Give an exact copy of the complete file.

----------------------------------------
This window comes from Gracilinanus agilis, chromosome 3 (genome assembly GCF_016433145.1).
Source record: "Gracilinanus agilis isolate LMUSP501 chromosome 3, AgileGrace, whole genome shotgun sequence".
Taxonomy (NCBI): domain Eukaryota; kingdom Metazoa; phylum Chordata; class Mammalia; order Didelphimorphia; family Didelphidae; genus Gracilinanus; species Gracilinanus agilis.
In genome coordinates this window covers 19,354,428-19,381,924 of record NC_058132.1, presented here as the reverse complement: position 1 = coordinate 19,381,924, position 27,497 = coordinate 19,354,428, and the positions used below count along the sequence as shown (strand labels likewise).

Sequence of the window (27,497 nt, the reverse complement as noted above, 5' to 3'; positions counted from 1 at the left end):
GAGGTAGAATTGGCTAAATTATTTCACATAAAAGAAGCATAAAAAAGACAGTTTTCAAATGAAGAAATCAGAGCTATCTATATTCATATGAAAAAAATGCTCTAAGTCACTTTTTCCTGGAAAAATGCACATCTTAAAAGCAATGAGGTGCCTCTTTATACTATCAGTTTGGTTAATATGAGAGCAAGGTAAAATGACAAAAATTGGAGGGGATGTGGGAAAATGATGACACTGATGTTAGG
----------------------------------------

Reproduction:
This window comes from Gracilinanus agilis, chromosome 3 (genome assembly GCF_016433145.1).
Source record: "Gracilinanus agilis isolate LMUSP501 chromosome 3, AgileGrace, whole genome shotgun sequence".
Taxonomy (NCBI): domain Eukaryota; kingdom Metazoa; phylum Chordata; class Mammalia; order Didelphimorphia; family Didelphidae; genus Gracilinanus; species Gracilinanus agilis.
In genome coordinates this window covers 19,354,428-19,381,924 of record NC_058132.1, presented here as the reverse complement: position 1 = coordinate 19,381,924, position 27,497 = coordinate 19,354,428, and the positions used below count along the sequence as shown (strand labels likewise).

Sequence of the window (27,497 nt, the reverse complement as noted above, 5' to 3'; positions counted from 1 at the left end):
GAGGTAGAATTGGCTAAATTATTTCACATAAAAGAAGCATAAAAAAGACAGTTTTCAAATGAAGAAATCAGAGCTATCTATATTCATATGAAAAAAATGCTCTAAGTCACTTTTTCCTGGAAAAATGCACATCTTAAAAGCAATGAGGTGCCTCTTTATACTATCAGTTTGGTTAATATGAGAGCAAGGTAAAATGACAAAAATTGGAGGGGATGTGGGAAAATGATGACACTGATGTTAGG